Sometimes it's necessary to tell, especially with setting. The trick there is to be sure the telling doesn't sound like it's in the author's voice. Have it come from the character's voice and express a legitimate character need, not the author's need to tell.
Telling can be distancing (She took her shoes off and walked across the pebble beach to the ocean's waves.) Showing, on the other hand, is intimate and immediate (Foam from the crashing waves gobbled the pebbles of the beach, racing toward her, and threw its icy fingers over her bare toes.) Showing puts the reader right in there with the characters and lets him/her vicariously experience what's going on. This is certainly a desirable place to be for a reader, and as writers, we want to get our readers there frequently. The key to show, don't tell, is to dramatize the narrative, or "put it in scene."
Who doesn't remember this childhood scary tale line: "Slowly he came, step by step, inch by inch . . ." Jumping up and down and screams all around! How boring it would have been to start, instead, with "The monster came into the room to eat up the little children."
One of my favorite examples of showing is from a contemporary author of fun crime fiction (I'm inventing categories), Colin Cotterill. His opening paragraph of Anarchy and Old Dogs describes a blind man retrieving mail from the post office. Immediately below is my rendering of it that makes it more telling than showing (with profound apologies to Mr. Cotterill). Following that is his paragraph.
Mine: Dr. Buagaew was blind, but he managed to get around fine. At the post office he walked directly to the p.o. box section from memory and reached out to touch the wood boxes. He felt for the loop of wool that was wound around the door of his box to make it easy for him to find. When he found it, he ran his hand over it to find the keyhole, then fingered the key into it and opened the box. He reached in to find the thin envelope he was expecting. His co-conspirator had delivered, as promised.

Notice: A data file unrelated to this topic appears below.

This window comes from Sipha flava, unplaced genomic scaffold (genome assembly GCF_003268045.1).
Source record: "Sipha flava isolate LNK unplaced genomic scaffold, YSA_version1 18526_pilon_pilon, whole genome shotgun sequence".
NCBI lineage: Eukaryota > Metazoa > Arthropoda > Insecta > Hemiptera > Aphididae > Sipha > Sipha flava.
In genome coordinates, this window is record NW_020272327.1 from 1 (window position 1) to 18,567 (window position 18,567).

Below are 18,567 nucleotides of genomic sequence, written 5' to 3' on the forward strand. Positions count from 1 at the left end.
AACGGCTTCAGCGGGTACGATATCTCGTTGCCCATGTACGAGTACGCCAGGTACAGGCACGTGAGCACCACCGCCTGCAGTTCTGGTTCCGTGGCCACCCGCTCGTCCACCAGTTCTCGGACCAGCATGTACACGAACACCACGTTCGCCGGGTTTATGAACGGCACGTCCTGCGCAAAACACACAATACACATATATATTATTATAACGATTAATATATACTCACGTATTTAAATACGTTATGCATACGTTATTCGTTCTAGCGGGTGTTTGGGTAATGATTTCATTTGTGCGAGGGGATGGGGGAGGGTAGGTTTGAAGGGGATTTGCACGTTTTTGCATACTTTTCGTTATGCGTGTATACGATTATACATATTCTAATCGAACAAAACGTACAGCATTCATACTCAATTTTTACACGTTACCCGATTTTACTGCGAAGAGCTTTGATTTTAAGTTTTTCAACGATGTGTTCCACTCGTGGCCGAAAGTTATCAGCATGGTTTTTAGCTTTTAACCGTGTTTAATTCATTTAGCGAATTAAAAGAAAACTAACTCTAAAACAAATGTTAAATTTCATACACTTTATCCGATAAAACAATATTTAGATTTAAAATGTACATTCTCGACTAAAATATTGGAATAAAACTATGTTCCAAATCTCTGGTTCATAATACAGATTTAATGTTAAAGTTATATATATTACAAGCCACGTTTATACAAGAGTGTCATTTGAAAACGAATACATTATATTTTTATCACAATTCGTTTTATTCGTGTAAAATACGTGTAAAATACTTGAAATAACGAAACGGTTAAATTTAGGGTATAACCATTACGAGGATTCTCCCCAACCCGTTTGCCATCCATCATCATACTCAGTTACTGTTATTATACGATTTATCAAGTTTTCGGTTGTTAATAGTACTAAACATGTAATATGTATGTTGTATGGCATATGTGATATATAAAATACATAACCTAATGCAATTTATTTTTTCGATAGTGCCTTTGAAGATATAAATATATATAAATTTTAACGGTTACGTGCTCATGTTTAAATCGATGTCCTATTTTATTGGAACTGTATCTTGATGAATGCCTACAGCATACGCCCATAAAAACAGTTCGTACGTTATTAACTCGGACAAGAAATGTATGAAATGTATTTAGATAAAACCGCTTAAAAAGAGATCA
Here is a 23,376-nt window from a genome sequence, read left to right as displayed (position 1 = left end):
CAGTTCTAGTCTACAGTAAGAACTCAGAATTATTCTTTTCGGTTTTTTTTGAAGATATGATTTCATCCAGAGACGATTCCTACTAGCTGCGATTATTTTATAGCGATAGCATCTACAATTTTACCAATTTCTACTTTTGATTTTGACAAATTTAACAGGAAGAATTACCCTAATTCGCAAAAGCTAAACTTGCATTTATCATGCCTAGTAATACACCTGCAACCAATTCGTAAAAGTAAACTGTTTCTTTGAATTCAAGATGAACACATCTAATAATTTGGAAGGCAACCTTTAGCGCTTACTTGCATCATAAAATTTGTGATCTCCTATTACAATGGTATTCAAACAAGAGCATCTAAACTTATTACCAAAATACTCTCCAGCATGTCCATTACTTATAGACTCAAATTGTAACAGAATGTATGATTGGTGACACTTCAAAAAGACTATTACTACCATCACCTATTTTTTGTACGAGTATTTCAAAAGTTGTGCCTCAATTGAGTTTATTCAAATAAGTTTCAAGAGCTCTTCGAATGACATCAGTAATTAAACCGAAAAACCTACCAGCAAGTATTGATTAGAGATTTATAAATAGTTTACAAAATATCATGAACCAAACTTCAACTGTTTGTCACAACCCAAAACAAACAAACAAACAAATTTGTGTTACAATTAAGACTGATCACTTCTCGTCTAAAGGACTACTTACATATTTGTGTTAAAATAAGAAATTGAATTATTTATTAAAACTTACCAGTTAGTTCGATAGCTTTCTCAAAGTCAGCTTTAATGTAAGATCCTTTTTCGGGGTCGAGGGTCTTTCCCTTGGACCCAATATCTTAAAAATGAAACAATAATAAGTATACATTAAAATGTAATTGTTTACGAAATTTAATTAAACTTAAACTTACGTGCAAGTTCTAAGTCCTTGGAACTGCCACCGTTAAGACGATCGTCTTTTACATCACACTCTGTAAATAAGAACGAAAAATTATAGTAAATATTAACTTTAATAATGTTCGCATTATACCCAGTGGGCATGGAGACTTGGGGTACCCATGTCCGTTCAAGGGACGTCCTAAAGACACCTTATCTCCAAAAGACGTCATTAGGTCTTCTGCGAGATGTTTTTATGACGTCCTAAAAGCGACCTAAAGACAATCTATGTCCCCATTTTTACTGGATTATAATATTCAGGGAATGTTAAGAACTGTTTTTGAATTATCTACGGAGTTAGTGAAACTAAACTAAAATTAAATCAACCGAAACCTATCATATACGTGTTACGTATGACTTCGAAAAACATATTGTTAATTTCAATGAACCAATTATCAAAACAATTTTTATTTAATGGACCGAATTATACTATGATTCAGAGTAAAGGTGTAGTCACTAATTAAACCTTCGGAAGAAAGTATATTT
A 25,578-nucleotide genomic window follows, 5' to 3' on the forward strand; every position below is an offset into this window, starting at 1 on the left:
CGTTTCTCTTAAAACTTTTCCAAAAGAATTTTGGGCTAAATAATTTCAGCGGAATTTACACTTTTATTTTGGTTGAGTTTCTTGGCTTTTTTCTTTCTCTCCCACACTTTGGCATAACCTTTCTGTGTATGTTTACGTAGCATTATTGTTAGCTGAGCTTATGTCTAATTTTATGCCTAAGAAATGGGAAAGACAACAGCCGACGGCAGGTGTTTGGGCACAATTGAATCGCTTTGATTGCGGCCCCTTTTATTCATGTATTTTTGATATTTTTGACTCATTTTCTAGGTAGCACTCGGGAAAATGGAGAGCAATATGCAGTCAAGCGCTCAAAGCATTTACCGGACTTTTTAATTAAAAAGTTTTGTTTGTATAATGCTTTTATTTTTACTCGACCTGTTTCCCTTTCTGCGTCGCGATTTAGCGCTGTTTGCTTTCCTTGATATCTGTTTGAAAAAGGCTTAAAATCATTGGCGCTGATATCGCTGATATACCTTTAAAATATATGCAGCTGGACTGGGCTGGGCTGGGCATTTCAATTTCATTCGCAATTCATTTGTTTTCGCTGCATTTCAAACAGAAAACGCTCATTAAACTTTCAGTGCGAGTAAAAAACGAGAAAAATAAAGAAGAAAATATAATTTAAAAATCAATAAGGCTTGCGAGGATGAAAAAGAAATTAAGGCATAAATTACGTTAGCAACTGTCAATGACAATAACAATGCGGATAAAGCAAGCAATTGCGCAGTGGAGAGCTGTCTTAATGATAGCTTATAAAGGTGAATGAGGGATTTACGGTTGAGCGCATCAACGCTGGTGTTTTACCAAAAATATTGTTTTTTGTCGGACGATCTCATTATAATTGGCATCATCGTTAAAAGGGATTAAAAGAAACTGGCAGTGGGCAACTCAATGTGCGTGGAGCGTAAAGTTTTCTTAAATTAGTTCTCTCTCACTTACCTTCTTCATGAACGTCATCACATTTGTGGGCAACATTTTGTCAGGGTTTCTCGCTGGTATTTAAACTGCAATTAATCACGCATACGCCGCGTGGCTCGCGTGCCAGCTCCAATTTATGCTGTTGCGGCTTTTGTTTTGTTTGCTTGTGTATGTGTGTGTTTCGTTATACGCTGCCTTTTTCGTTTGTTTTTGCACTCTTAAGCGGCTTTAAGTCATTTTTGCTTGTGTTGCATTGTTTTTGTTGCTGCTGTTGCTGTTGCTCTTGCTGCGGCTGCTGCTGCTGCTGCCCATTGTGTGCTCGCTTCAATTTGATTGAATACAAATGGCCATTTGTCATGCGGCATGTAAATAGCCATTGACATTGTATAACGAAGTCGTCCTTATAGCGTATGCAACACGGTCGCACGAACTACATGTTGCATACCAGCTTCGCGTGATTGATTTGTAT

Colin Cotteril's: The post office box was eighteen across, twelve down, and it had a loop of wool wound around the door so Dr. Buagaew wouldn't miss it. He traced the keyhole with his left hand and inserted the key with his right. From inside the wooden chamber came the scent of bygone correspondence: of brown paper parcels and glue, of old parchment and secrets. His hand fell upon a thin envelope. He knew it would be there and he knew what it contained because only one other person was aware of the post office box address.
What's so great about Cotteril's rendering of this paragraph is that he actually shows us that the doctor is blind, without using any clichés like tapping a white cane. Between the wool loop, tracing the keyhole, and the wonderful scents he notices, we know without being told.
What's your feeling about show don't tell? Is it something you do naturally, or do you work at it? Do you have examples of telling vs. showing? It's always great to add more ideas to the arsenal for that ever-greedy show don't tell monster.